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We’re not well. And thanks to COVID-19, we’re likely not going to be well for a considerable time to come

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It’s a sad, sad, sad, sad world.

Just slap a scowling emoji on the planet. Or a teary face. Definitely a mask.

Amidst a second wave of pandemic, resurrected restrictions and staring down what will doubtless be a bleak winter of isolation, spirits are flattened. Lower to the ground than the belly of the infection curve.

The affect of the effect, affected behaviour a psychological term for emotional response that is blunted, often a symptom of depression.

But also the disaffected, increasingly dubious about the ham-fisted pounding from public health experts, from doctors, from scientists. Because not one single person, from among those who pushed hardest for at least a targeted rezippering of society — which essentially means another kick in the goolies for the economy — will lose their own job.

So no, it’s not a shared burden. The brilliant epidemiologists, the honestly alarmed medical officers girding for battle anew with a relentless plague, the strident media commentators shaming “CO-vidiots” — none have to concern themselves with the existential health of the commonwealth. That immense contending falls on the unemployed waitress, the part-time clerk, the bankrupt restaurateur, the bookstore owner, the butcher, the baker, the candlestick maker. And every poor schlub that has to clamber aboard a petri-dish streetcar to get from here to there.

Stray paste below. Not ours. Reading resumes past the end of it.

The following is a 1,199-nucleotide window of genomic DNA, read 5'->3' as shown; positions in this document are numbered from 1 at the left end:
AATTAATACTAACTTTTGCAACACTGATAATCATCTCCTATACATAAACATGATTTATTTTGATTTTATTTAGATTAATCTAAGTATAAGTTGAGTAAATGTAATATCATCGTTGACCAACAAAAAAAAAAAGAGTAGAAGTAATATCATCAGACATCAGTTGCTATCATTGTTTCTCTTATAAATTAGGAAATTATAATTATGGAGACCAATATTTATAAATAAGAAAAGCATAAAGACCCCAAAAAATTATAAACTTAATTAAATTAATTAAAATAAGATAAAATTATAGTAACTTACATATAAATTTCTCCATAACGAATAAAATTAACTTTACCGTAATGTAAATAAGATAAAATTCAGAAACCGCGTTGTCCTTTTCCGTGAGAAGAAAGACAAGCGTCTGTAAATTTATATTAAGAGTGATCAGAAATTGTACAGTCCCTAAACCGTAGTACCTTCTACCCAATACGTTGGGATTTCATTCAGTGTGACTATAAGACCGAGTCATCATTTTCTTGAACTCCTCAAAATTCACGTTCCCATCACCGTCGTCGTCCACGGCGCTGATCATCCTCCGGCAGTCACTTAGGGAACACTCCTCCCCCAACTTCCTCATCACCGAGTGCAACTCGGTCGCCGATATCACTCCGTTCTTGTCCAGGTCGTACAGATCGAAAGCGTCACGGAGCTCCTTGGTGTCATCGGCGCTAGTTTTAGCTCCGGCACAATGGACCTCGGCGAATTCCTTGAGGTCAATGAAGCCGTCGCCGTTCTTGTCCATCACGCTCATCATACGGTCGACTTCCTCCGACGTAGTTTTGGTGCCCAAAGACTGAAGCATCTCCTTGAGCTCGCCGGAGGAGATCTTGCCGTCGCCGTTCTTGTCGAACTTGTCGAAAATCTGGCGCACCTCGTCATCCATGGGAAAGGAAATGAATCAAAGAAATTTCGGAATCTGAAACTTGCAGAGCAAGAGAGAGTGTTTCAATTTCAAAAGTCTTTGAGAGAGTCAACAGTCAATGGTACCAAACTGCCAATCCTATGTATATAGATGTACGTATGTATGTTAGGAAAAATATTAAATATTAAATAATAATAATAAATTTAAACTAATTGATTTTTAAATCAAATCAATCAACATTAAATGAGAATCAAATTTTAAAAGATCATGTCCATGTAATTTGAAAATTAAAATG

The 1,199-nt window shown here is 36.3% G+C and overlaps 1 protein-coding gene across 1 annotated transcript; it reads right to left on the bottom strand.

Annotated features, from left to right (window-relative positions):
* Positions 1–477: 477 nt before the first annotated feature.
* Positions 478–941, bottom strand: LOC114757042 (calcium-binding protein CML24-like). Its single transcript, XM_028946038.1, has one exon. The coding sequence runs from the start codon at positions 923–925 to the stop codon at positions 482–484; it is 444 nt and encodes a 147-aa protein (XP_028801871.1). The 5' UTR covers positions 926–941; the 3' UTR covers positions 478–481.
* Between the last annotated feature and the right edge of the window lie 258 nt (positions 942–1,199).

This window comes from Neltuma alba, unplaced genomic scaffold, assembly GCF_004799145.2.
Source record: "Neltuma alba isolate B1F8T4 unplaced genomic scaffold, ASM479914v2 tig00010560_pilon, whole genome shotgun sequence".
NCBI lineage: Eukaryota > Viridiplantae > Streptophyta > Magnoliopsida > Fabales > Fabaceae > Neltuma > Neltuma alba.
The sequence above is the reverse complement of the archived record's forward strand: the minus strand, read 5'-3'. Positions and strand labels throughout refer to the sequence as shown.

This is not coexisting with the coronavirus, which quite evidently isn’t packing up its microbes and taking the next stagecoach out of town. Cut to the chase, coexisting is what we must learn to do, for now.

But all those doctor savants should also be mindful of the Hippocratic Oath they’ve taken: Do no harm.

In the context of a plague that’s brought nations to their knees: any intervention must be mindful of mitigating potential negative impacts on the social fabric. Which was profoundly not the case when long-term-care facilities were stuffed — too late — into a bell jar, so that the elderly and the infirm were plunged into insulated loneliness, as cruel as the disease from which they were being protected.

Authorities never really felt for the fading pulse of that community.

Convince us that the sacrifices demanded are worth the candle. Because we’re more than just our vulnerable bodies. We’re also our skeptical minds, our fluctuating moods, our exhausted esprit de COVID. And we’re depressed to hell.

We’re not well. We’re likely not going to be well for a considerable time to come. A vaccine against COVID-19 won’t be a silver bullet either, whenever it’s concocted. International scientists have been working on it for at least a year. But the most rapid vaccine ever invented — for mumps — took four years. Thirty-seven years later, there’s still no vaccine — a prophylactic — for AIDS.

Anticipate “well-being’’ — the state of being comfortable, healthy, happy, checking all the boxes of societal contentment — to be a distant destination, or grasped only occasionally, fleetingly, when adrenalin soars. Because humans are, by nature, an innately buoyant species. Before we rise again, however, expect the nosedive: something evil and relentless this way comes, this way staying.

“Probably,” says Bryan Smale, director of the Canadian Index of Wellbeing at the University of Waterloo, which crunches data on a wide array of indicators, attempting to answer the existential question: How Are Canadians Really Doing?

“Things that allow people to flourish, personal quality of life, their families,........

© Peterborough Examiner

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